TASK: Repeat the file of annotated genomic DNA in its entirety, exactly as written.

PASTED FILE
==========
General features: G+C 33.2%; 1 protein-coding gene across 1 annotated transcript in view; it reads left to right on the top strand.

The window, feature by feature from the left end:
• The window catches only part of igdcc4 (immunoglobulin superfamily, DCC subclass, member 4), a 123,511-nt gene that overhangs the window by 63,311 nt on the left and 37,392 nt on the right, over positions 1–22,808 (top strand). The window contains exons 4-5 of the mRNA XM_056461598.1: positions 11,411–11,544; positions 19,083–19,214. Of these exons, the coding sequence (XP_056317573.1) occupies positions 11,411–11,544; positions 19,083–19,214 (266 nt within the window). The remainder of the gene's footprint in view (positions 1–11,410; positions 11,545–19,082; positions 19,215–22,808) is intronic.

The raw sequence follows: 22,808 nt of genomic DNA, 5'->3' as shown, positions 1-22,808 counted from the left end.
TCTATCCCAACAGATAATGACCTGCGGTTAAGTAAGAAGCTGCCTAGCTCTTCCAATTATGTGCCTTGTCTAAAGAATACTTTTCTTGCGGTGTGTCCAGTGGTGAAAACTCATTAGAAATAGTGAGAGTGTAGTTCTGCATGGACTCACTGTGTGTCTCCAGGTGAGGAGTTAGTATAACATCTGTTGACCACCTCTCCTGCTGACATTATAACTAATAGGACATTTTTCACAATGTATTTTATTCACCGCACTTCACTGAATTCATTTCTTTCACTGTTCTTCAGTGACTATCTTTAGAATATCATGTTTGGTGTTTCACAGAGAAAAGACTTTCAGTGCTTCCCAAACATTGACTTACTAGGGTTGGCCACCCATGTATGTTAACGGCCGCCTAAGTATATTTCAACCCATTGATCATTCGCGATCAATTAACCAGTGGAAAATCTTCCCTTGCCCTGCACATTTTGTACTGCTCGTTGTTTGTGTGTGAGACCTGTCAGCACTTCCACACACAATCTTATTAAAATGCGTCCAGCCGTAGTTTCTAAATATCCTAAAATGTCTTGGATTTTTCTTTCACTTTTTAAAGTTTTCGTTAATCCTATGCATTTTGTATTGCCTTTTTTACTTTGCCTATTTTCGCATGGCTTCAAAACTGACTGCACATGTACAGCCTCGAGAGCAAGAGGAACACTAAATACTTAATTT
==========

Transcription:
General features: G+C 33.2%; 1 protein-coding gene across 1 annotated transcript in view; it reads left to right on the top strand.

The window, feature by feature from the left end:
• The window catches only part of igdcc4 (immunoglobulin superfamily, DCC subclass, member 4), a 123,511-nt gene that overhangs the window by 63,311 nt on the left and 37,392 nt on the right, over positions 1–22,808 (top strand). The window contains exons 4-5 of the mRNA XM_056461598.1: positions 11,411–11,544; positions 19,083–19,214. Of these exons, the coding sequence (XP_056317573.1) occupies positions 11,411–11,544; positions 19,083–19,214 (266 nt within the window). The remainder of the gene's footprint in view (positions 1–11,410; positions 11,545–19,082; positions 19,215–22,808) is intronic.

The raw sequence follows: 22,808 nt of genomic DNA, 5'->3' as shown, positions 1-22,808 counted from the left end.
TCTATCCCAACAGATAATGACCTGCGGTTAAGTAAGAAGCTGCCTAGCTCTTCCAATTATGTGCCTTGTCTAAAGAATACTTTTCTTGCGGTGTGTCCAGTGGTGAAAACTCATTAGAAATAGTGAGAGTGTAGTTCTGCATGGACTCACTGTGTGTCTCCAGGTGAGGAGTTAGTATAACATCTGTTGACCACCTCTCCTGCTGACATTATAACTAATAGGACATTTTTCACAATGTATTTTATTCACCGCACTTCACTGAATTCATTTCTTTCACTGTTCTTCAGTGACTATCTTTAGAATATCATGTTTGGTGTTTCACAGAGAAAAGACTTTCAGTGCTTCCCAAACATTGACTTACTAGGGTTGGCCACCCATGTATGTTAACGGCCGCCTAAGTATATTTCAACCCATTGATCATTCGCGATCAATTAACCAGTGGAAAATCTTCCCTTGCCCTGCACATTTTGTACTGCTCGTTGTTTGTGTGTGAGACCTGTCAGCACTTCCACACACAATCTTATTAAAATGCGTCCAGCCGTAGTTTCTAAATATCCTAAAATGTCTTGGATTTTTCTTTCACTTTTTAAAGTTTTCGTTAATCCTATGCATTTTGTATTGCCTTTTTTACTTTGCCTATTTTCGCATGGCTTCAAAACTGACTGCACATGTACAGCCTCGAGAGCAAGAGGAACACTAAATACTTAATTT